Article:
Since the City of Tampa, Fla., began outsourcing its parts room in 2015, the fleet has been able to improve technician productivity, improve parts availability, and streamline its procurement processes, according to MANCON LLC.
Before contracting with an on-site parts inventory management service provider, the Tampa fleet was faced with a challenge familiar to that of many public fleets — not having the right parts and supplies to support maintenance. The lack of timely parts receipt adversely affected Tampa technicians’ ability to turn vehicles around, which was a source of frustration for its customers.
“City purchasing did their best to maintain parts contract coverage for our fleet, but because of our wide variety of equipment and the unpredictability of parts needed ‘on demand’ for certain vehicle types, this was a nearly impossible task,” recalled Connie White-Arnold, Tampa’s fleet manager.
Tampa fleet’s parts room was managed by an external division and fleet staff relied on city purchasing to procure parts. When the procurement process couldn’t be responsive enough to provide parts required for repairs which were on a tight timeline, Tampa technicians would use purchase cards to buy parts that they needed.
“Inventory management just wasn’t a core competency for us, and my technicians spent too much time sourcing, buying, and in some instances, picking up parts from local vendors, plus we were burdened with time-consuming purchase card reconciliation,” White-Arnold said.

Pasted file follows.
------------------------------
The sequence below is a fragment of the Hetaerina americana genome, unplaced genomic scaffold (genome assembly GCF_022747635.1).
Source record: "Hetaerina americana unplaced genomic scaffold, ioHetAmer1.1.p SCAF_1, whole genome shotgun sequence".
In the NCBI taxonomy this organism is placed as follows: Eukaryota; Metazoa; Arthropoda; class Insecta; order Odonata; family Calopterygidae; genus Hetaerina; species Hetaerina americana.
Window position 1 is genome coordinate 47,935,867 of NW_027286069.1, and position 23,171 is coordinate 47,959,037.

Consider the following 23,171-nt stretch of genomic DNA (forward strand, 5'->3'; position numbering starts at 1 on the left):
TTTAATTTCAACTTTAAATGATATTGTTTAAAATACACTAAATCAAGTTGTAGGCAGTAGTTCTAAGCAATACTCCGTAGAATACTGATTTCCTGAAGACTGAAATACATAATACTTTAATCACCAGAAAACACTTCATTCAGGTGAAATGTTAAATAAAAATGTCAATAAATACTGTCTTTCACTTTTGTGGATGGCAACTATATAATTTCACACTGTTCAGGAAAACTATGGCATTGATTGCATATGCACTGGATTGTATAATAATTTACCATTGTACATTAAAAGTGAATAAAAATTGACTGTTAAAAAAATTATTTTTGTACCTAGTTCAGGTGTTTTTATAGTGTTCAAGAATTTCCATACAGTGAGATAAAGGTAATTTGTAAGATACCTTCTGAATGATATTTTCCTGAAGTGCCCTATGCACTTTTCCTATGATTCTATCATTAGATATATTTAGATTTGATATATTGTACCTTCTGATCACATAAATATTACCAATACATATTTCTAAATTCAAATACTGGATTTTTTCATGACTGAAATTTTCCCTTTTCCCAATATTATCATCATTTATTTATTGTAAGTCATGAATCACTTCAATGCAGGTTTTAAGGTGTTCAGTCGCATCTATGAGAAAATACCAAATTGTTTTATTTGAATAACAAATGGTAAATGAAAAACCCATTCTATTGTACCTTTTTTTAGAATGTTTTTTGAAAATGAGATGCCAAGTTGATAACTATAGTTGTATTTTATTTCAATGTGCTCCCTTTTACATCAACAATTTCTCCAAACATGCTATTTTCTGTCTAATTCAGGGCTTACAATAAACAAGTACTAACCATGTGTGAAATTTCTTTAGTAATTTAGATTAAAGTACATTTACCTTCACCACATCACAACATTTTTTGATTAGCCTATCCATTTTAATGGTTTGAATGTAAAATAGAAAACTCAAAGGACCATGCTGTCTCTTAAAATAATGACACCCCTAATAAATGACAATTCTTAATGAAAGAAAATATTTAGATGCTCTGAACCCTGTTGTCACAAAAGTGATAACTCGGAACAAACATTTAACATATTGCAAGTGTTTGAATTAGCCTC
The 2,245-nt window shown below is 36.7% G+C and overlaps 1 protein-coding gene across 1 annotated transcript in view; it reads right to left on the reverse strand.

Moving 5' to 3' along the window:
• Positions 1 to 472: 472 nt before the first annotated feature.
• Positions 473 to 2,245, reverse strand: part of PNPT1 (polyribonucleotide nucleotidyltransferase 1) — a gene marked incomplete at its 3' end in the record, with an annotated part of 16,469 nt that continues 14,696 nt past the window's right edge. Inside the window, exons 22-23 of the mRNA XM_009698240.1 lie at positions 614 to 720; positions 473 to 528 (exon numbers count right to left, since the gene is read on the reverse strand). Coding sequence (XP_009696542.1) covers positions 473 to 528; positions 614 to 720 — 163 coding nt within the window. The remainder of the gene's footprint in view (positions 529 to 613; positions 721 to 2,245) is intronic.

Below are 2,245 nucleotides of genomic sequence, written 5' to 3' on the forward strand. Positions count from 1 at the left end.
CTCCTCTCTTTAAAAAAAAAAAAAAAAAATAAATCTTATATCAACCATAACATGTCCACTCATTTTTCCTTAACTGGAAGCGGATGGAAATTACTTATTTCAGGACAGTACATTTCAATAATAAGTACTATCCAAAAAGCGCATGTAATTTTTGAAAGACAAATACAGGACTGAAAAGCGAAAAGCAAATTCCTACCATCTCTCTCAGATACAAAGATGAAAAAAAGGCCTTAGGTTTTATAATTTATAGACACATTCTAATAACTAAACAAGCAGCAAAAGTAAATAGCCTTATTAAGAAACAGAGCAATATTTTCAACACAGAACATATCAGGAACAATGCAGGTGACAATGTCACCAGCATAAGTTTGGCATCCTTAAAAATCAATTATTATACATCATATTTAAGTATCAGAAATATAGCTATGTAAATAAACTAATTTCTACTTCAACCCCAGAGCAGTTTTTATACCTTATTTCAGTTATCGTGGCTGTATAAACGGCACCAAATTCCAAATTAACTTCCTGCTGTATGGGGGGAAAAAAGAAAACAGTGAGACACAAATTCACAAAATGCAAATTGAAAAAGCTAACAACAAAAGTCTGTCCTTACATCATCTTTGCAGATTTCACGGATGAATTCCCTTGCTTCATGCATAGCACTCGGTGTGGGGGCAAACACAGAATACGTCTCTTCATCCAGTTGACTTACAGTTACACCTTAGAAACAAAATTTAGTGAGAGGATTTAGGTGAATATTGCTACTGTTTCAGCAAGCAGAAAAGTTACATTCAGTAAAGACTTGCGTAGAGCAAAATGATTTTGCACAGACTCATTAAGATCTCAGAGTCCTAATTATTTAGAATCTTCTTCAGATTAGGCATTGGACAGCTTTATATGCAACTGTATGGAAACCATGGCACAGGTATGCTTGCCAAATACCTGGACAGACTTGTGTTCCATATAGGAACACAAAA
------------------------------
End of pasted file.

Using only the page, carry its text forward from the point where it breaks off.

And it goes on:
This decreased technician productivity, increased overtime requirements, and service to the fleet’s internal customers suffered.
Tampa’s director of purchasing, Greg Spearman, championed the effort to contract out the parts room. He saw the potential benefits of a contractor-operated parts store, including a reduction in the number of bids, purchase orders, and invoices; an increase in on-demand inventory; elimination of over/understocked parts; and improvement in parts availability and timeliness of fleet repairs.
The city awarded MANCON with a competitively solicited contract on Dec. 18, 2014. The five-year contract is approved for a cumulative expenditure of $19.5 million, and the city has five one-year renewal options. The company purchased the city’s remaining inventory at the last receipt price and issues the same inventory to technicians at the same price. Six parts room employees were assigned to other duties within the city.
By Jan. 5, 2015, MANCON was open for business operating Tampa fleet’s parts storerooms.
“The storeroom inventories are tailored to the items that our technicians are using and many more parts are stocked. Plus we receive non-stocked items very quickly from local suppliers,” noted White-Arnold.
With Tampa technicians fully dedicated to vehicle and equipment repair instead of chasing parts, White-Arnold saw immediate improvement.
“My technicians are able to spend more time doing what they enjoy — repairing down vehicles and equipment. Because productivity increased, we were able to implement a more robust preventive maintenance program, which is paying dividends in reduced cost of ownership,” said White-Arnold.
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